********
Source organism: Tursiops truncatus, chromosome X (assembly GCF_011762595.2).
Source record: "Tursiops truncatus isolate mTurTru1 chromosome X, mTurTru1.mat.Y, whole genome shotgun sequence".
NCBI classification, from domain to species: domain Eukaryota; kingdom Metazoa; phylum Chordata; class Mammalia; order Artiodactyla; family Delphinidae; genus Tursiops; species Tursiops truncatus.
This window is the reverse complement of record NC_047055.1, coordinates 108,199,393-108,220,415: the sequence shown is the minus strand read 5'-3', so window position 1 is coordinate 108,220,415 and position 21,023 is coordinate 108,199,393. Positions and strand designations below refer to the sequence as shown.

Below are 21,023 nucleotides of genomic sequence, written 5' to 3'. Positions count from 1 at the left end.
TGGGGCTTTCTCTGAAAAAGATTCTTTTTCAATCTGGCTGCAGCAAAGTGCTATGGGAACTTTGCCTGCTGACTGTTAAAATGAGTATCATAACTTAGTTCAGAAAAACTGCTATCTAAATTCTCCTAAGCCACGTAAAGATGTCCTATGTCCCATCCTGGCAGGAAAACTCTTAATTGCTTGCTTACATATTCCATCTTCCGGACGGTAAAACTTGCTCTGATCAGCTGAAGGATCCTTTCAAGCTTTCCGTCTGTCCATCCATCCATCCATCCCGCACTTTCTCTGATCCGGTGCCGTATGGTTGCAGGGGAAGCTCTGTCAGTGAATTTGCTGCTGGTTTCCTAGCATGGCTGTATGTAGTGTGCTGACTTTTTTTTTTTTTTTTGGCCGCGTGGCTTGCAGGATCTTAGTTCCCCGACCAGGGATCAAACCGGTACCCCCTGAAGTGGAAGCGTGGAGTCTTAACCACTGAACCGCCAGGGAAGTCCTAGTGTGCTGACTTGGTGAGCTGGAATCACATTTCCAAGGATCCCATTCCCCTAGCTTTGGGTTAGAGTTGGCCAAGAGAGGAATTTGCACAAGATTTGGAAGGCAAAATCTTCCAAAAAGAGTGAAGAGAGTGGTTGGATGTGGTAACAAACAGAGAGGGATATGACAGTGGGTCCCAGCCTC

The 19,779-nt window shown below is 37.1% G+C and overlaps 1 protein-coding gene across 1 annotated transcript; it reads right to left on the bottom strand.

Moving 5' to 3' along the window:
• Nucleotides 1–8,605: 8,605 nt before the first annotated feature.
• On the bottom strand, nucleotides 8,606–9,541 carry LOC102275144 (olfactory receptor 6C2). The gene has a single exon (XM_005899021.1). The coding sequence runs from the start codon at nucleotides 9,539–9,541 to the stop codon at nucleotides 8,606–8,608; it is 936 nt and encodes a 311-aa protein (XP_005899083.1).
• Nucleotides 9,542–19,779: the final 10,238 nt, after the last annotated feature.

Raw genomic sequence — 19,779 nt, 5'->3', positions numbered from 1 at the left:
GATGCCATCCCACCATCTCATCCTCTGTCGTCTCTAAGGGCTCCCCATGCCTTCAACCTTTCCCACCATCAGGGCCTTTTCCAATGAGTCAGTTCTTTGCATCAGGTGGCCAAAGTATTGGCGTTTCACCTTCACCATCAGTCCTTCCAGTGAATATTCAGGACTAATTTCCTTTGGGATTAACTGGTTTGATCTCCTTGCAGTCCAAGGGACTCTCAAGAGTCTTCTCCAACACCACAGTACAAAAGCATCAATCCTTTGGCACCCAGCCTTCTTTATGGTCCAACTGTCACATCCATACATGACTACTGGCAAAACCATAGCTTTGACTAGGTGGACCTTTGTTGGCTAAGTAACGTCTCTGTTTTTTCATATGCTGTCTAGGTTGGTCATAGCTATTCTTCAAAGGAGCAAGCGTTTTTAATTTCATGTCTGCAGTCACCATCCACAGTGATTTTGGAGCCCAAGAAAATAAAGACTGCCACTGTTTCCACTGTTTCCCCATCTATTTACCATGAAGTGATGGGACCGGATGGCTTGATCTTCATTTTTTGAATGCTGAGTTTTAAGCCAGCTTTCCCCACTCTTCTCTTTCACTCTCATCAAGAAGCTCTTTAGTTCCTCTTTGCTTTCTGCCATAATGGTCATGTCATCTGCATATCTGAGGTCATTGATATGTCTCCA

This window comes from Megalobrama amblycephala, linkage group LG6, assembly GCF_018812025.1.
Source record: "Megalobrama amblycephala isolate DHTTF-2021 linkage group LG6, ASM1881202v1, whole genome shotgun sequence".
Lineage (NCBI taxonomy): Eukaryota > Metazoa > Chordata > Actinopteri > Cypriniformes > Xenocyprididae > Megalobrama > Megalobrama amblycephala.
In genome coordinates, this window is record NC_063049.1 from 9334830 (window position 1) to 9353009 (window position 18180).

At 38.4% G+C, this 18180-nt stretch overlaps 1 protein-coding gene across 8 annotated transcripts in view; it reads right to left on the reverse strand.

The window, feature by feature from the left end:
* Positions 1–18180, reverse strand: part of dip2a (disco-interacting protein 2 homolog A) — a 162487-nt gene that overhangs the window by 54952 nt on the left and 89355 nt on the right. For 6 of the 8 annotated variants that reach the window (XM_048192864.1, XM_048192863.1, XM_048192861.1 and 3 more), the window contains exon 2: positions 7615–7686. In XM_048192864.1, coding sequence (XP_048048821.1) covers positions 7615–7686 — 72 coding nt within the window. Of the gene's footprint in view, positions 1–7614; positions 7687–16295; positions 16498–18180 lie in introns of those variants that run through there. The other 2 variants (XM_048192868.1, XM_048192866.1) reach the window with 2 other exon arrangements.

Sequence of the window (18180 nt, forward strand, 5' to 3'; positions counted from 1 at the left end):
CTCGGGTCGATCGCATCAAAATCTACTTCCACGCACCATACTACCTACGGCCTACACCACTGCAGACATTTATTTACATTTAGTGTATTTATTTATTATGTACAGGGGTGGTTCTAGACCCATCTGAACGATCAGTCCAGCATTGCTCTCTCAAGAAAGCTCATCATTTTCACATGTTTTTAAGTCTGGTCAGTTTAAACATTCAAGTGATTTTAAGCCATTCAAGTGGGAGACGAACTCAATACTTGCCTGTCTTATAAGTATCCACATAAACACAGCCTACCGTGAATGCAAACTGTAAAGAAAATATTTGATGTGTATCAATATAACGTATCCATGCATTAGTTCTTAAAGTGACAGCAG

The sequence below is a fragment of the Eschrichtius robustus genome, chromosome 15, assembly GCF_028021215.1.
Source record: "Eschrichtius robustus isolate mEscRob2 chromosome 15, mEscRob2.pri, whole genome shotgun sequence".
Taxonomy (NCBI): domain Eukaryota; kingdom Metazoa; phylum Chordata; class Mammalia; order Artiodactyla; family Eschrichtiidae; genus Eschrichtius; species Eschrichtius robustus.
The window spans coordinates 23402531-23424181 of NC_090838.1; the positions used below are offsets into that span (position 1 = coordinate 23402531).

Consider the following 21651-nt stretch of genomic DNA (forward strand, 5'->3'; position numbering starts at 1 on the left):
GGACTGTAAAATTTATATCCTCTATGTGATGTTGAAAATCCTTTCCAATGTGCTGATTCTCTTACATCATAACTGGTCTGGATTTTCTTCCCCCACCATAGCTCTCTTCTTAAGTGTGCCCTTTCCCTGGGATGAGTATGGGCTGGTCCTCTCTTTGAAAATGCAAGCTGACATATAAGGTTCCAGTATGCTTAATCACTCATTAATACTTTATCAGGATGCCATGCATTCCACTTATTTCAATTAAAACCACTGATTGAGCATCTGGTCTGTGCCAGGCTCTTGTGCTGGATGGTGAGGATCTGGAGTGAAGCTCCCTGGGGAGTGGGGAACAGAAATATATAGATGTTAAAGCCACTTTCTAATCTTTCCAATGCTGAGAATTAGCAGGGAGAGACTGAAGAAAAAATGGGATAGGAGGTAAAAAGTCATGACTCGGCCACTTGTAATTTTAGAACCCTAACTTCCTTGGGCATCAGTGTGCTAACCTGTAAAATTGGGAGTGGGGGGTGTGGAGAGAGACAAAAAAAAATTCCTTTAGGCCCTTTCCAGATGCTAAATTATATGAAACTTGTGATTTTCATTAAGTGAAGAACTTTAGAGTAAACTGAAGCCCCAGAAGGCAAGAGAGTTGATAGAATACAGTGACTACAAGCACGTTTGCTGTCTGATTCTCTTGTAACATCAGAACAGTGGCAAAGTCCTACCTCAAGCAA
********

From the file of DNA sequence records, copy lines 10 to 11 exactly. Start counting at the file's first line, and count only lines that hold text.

• On the bottom strand, nucleotides 8,606–9,541 carry LOC102275144 (olfactory receptor 6C2). The gene has a single exon (XM_005899021.1). The coding sequence runs from the start codon at nucleotides 9,539–9,541 to the stop codon at nucleotides 8,606–8,608; it is 936 nt and encodes a 311-aa protein (XP_005899083.1).
• Nucleotides 9,542–19,779: the final 10,238 nt, after the last annotated feature.